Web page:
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Food Hygiene Unit 1: Food Inspection

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Food Hygiene Unit 1: Food Inspection

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  1. Food HygieneUnit 1: Food Inspection Topic: Inspection of food items Practical 7

  2. Food Inspection • An effective food safety system is important. • Inspections are required of • Systems • Processes • Facilities • Products

  3. Importance of food Inspection • Protect the health of populations • Ensure compliance with standards • Prevention/control of FBI • Ensure social stability • Promote and maintain trade relations

  4. Food Inspection • The critical examination of food using various methods/techniques: • Observation- blemish, dents, leaks • Palpation – spoilage of fish • Incision- cutting into meats • Auscultation – shaking and listening • Percussion - tapping cans • Organoleptic – smell, taste

  5. Labelling Criteria • Name of product • Brand name • Weight/volume of product • Manufacturer/Distributor • Ingredients • Dates

  6. Product Dating • “Sell by” date • tells the store how long to display the product for sale. Product should be purchased ahead of this date to allow time for consumption • “Best if used by” date • recommended for best flavour or quality; not a purchase or safety date. • “Use by” date • last recommended date for use of the product while at peak quality; this is determined by the manufacturer of the product. • “Expiry” date • Recommended by the manufacturer, safety of the product cannot be guaranteed beyond the indicated date.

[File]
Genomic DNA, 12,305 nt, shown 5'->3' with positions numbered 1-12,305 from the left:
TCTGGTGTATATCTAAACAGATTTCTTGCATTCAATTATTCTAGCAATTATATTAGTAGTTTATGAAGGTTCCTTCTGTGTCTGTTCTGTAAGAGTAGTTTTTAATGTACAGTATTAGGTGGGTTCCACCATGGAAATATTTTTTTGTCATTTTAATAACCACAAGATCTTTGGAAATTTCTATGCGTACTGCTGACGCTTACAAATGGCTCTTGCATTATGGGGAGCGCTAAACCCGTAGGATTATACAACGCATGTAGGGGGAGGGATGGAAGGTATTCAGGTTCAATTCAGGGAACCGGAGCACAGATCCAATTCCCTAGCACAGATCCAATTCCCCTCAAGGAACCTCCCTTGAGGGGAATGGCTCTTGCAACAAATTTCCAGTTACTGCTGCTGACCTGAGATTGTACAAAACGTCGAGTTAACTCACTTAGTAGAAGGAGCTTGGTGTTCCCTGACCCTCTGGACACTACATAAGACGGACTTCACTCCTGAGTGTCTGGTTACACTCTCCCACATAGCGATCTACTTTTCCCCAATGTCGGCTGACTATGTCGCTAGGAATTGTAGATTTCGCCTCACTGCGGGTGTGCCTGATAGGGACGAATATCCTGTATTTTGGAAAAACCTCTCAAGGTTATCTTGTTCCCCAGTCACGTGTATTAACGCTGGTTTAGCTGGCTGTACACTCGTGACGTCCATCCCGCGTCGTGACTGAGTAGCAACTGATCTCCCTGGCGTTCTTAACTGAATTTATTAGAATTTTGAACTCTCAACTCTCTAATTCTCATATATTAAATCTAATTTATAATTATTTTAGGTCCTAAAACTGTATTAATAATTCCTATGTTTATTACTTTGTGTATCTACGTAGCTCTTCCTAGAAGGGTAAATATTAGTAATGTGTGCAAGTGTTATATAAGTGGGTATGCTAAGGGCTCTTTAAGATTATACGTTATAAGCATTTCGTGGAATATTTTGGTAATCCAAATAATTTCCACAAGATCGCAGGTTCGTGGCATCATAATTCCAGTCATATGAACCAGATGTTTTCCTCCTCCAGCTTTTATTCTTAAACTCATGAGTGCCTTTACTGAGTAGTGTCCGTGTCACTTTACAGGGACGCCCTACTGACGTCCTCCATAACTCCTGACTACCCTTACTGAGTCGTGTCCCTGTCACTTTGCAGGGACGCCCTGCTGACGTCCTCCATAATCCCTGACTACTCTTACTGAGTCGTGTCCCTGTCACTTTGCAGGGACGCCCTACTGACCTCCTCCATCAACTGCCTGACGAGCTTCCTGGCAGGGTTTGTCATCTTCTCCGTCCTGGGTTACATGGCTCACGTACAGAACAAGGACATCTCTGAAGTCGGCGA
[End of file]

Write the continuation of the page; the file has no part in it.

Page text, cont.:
7. Fish What factors are responsible for fish spoilage? Under what conditions do you purchase fresh fish?

  8. Fish Freshly caught fish relatively wholesome Deterioration of quality commence upon leaving water Principal of condemnation is decay Fish Spoilage • Microbiological Reasons • Chemical Reasons • Physiological Reasons